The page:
Sadie lives the typical life of an abused wife. Her husband, Troy, has forbidden her to have any friends or contact to the outside world. He doesn't want her to leave the house without his permission. He doesn't want her to wear anything that hasn't been approved by him. He doesn't want her to enter his locked workshop outside. The worst part about it is Sadie's denial of the situation. On top of this, her kids are crazy, her house is a disaster, and a little girl has gone missing. What's worse is Sadie has found some of the little girl's drawings in Troy's briefcase. Sadie only finds refuge in classical music she keeps hearing coming from the lake. Nobody else but her can hear it, so no one believes it is there.
Sadie's Song is nothing like any of Linda Hall's other books. It reminds me greatly of a Lisa Samson book for several reasons.
1. Sadie is a typical Lisa Samson female lead.
2. The book is written in a schizophrenic writing style.
3. There are good characters.
4. The people have strange names.
5. At the end there is a scene involving a hospital stay.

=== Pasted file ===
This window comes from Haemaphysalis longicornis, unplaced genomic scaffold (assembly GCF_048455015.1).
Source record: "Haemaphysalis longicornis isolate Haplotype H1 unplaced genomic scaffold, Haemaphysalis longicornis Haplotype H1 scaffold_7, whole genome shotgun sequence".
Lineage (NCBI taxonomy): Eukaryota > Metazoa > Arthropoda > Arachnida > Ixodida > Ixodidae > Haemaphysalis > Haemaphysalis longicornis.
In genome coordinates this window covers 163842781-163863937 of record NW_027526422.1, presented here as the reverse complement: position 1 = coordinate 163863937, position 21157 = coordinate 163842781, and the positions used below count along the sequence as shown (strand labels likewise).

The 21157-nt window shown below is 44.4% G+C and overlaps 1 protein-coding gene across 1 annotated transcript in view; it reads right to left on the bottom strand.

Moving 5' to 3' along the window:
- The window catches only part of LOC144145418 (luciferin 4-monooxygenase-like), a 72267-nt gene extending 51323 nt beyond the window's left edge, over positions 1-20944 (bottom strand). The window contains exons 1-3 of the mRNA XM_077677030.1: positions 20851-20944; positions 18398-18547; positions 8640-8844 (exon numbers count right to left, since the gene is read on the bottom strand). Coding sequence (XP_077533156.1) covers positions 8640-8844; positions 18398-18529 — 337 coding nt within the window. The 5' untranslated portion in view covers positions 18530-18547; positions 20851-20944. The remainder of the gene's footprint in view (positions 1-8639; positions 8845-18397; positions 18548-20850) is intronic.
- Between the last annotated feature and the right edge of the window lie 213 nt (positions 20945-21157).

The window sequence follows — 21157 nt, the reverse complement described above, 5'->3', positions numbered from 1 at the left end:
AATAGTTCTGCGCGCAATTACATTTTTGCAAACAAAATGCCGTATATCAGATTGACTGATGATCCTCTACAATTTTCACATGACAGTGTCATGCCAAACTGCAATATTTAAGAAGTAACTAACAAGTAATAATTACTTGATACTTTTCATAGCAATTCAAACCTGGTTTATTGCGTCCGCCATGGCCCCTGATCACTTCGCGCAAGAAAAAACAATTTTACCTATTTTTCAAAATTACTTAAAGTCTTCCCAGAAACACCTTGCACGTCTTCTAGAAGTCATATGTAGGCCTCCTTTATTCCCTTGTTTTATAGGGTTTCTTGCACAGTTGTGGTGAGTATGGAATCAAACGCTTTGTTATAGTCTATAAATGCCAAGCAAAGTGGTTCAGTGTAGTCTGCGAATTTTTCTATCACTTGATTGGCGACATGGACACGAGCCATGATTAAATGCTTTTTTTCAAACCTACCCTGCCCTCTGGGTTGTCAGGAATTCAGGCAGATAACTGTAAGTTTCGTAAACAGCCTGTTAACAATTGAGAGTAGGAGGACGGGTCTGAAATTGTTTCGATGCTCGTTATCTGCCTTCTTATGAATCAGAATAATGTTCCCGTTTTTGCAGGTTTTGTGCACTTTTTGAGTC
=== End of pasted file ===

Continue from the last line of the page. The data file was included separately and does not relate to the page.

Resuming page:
I don't know what made Linda Hall write a book like this, but I like it.
This isn't your typical abuse situation. Sadie is not a perfect victim. There isn't a perfect male lead that saves the day. Sadie's house is in an constant disarray. My personal favorite is her kids. They act like mental cases, even though everyone thinks they're normal. Sadie's oldest son thinks he's a worm, her twins think that everyone besides them are aliens, her oldest daughter is always whining about something insignificant, and her baby eats weird things like newspapers. I'm glad that since Linda Hall was going to use a typical plot pattern like wife abuse, she used it in an original way. This is more of a comedy than a suspense plot.
Since Linda Hall had the body of the plot in order, it came down to how she ended it. Only one thing ended the way I expected it to, and even it wasn't perfect. I can't think of much that turned out perfect in the end. Linda Hall made sure she made the entire end realistic and plausible, right down to Sadie's mysterious music.
I always enjoy books like this because it reassures me that there are still authors out there who know how to write a realistic plot that makes you think. Perfect ends don't teach you anything; imperfect ends make you think things like "What can I do to avoid this situation?"
This is the kind of book I like to reserve the five star rating for.